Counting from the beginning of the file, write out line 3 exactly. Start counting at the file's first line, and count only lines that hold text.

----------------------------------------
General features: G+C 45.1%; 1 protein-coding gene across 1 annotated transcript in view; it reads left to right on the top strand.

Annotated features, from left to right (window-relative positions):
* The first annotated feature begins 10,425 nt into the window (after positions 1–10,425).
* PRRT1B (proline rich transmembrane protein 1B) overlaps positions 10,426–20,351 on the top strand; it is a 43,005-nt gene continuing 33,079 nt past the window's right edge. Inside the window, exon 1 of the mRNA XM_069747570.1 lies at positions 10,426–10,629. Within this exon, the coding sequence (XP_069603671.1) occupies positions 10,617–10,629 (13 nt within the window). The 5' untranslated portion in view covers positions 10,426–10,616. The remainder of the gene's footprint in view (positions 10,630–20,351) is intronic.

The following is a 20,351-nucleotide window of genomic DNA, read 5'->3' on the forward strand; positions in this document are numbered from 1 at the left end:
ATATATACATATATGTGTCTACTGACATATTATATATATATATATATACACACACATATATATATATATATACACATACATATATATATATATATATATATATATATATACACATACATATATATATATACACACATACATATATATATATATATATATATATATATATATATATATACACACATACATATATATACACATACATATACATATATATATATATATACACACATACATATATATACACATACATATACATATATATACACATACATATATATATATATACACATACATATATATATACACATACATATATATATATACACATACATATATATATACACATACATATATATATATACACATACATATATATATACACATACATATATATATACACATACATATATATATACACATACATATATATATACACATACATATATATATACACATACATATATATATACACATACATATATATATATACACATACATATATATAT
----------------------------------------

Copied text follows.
* The first annotated feature begins 10,425 nt into the window (after positions 1–10,425).